Rolls-Royce, following up on its development of nuclear power for submarines, received government funding for the development of a micro-reactor that would power a base on the moon.
The lunar reactor would use existing fission power in a system that would be hoped to substantially increase how long humans can remain on the moon, The Times of London reported Friday. The fission power used would create radioactive waste, even though the reactor would be smaller and lighter than other power sources.
Rolls-Royce signed an agreement with the government two years ago to study nuclear power and its use for space propulsion, and won $3.5 million from the UK Space Agency to develop a demonstration of a nuclear reactor that could provide electricity for use at a lunar base.
Science Minister George Freeman said the government is "backing exciting research like this lunar modular reactor with Rolls-Royce to pioneer new power sources for a lunar base."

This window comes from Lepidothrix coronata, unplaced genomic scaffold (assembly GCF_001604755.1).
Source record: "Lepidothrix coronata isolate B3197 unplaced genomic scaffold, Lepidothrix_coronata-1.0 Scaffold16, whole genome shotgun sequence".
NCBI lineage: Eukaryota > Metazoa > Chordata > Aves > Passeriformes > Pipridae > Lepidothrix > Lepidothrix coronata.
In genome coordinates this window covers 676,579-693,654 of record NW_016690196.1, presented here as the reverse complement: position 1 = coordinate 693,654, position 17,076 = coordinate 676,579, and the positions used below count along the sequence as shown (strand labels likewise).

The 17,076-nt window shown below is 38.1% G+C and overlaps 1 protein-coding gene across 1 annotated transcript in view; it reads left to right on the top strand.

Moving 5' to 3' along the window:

Rolls-Royce said it wants to complete the first reactor by 2028 so it can launch by 2030. It tweeted images in January of its micro-reactor design, calling it an "inherently safe and extremely robust fuel form."
The device's design is rooted in the work for the company's submarine division but is being adapted for use on the moon.
It's separate from the company's plans for Earth-bound small modular reactors, or "mini-nuclear power plants." Chancellor Jeremy Hunt announced in budget discussions that there is competition for the small reactors and that the government would co-fund the technology if it is shown to be viable.
Several companies worldwide are developing reactors, but they have yet to be built for commercial use.
Meanwhile, NASA, with its plans to land astronauts on the moon in 2025 through the Artemis program, has picked out three designs for a lunar nuclear power system, and China wants to have a nuclear-powered base on the moon ready by 2028.
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